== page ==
So I'd just say it's a mix of things, Blayne. There's no one trick pony on it in terms of why it's going up, other than we've been really focused on it. And ultimately, the only way you really do this over time is we believe strongly, gross margin is the key indicator of the innovation and the value you're delivering. And the fact that our new products have been ramping strongly across our different segments, it's helping our GMs. And that's sort of the - that's the story.
All right. Thank you.
Thank you. [Operator Instructions] Next is Vivek Arya with Bank of America Merrill Lynch. Your line is open.
Thanks for taking my question. Matt, one more on the storage outlook for Q1, so down year-on-year. Conceptually, SSD growth should be more sustainably offsetting HDD declines by now. Is there something specific in Q1 that is preventing that? And should we assume that storage starts to re-grow year-on-year from Q2 onwards?
Vivek, this is Jean. So when you look at Q1 from a seasonal perspective, HDD typically decline actually 7% to 10% sequentially. So that's really HDDs decline much more in Q1. And in SSD, we're actually going to see year-over-year growth in Q1. It's just that we have a very large base on HDD business. That's why we're not offsetting Q1 particularly this decline.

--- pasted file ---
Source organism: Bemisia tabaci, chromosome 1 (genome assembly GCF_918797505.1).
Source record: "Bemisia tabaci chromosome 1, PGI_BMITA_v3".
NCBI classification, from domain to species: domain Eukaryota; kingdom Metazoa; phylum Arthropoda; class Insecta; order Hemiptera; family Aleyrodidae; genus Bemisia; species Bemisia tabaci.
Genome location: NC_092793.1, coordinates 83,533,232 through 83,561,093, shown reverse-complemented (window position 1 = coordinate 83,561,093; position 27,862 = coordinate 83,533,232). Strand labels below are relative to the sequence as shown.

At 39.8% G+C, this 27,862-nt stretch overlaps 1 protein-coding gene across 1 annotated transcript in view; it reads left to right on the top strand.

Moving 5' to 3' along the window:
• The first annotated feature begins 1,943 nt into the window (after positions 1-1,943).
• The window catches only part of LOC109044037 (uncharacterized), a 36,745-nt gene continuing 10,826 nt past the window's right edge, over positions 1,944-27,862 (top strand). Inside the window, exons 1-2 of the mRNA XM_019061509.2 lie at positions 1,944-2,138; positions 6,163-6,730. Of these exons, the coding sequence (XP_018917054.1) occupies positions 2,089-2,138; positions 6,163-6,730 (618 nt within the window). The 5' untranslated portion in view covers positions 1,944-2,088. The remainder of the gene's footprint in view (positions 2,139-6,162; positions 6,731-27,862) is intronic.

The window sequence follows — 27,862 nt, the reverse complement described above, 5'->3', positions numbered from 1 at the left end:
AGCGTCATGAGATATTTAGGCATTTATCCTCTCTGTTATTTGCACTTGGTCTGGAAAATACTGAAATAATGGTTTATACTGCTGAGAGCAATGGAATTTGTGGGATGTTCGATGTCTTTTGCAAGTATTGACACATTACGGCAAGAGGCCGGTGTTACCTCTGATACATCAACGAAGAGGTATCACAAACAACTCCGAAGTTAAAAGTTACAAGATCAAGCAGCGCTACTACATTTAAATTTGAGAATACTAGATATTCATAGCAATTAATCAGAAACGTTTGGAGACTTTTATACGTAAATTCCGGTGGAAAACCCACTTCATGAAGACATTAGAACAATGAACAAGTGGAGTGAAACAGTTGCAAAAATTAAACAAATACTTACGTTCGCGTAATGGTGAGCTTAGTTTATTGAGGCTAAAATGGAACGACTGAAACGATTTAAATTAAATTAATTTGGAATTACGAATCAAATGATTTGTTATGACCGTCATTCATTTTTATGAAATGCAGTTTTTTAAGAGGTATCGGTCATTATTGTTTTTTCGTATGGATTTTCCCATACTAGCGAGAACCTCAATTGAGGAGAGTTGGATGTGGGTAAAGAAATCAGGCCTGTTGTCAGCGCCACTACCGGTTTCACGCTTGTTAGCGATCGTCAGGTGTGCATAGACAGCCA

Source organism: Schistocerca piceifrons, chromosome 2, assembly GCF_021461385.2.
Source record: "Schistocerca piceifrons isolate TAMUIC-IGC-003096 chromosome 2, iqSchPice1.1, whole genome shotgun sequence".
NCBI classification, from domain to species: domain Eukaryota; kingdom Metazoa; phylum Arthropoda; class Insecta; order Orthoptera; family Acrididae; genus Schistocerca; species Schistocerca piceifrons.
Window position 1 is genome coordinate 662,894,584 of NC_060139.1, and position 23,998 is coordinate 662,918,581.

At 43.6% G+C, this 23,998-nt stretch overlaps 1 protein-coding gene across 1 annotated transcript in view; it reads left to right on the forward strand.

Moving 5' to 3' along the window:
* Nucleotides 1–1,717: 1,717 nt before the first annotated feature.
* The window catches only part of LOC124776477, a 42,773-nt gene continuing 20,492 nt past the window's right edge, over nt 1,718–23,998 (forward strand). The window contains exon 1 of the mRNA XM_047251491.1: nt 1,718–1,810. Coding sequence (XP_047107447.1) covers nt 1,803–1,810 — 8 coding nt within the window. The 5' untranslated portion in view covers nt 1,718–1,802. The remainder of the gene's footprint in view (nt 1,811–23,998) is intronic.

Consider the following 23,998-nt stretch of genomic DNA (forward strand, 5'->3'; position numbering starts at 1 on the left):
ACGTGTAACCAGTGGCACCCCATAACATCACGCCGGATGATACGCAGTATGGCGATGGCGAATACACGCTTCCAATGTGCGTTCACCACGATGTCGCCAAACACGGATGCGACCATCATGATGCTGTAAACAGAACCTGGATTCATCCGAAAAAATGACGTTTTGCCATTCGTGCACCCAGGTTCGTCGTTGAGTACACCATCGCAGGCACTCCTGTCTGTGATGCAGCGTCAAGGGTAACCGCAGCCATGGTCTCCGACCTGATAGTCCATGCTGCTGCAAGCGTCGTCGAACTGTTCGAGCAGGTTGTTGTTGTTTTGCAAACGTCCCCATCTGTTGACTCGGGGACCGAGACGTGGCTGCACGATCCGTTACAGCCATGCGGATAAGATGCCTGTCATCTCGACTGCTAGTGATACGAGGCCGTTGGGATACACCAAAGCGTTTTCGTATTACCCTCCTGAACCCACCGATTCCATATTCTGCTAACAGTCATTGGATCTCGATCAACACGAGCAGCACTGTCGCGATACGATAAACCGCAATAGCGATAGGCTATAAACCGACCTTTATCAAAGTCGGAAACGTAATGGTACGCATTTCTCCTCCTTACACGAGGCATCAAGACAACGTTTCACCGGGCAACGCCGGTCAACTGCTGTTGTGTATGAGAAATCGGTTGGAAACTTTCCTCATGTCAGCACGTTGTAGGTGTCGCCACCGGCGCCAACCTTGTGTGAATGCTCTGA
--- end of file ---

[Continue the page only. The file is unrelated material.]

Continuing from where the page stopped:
As I said, quarter-over-quarter may be different. We do expect going forward, especially for the fiscal year, SSD growth is going to be faster than SSD market, which is the market is - everybody's consensus now is over 20%.
So from that angle, you can see what Matt mentioned earlier is, for the fiscal year, we'll largely keep the HDD revenue to be more consistent to flattish for the year, and SSD growing much faster than market. So I think, quarter-over-quarter, there may be some volatility. But overall, we feel pretty good about the prospect of the future.
And anything on SSD controller competition? I know you mentioned that if you set aside competition or in-sourcing from the customer side, has the competitive landscape with other merchant suppliers changed in any way? Or do you think you still have pretty strong competitive moat in that area?
Sure. No, I think, we've certainly had competition in this area for some time. It's - we take nothing for granted. And the competitors traditionally we've had over the last couple of years, we still have them. We're still on those, battling out on these opportunities.
So I think, the competitive landscape, I wouldn't say, has changed, but I would say that as our scale has increased in terms of just the breadth of customers we're supplying, the types of end applications that we're in, which range all the way from consumer end client all the way up to the most advanced hyperscale and enterprise applications in the world, that scale has allowed us to continue to invest in that business,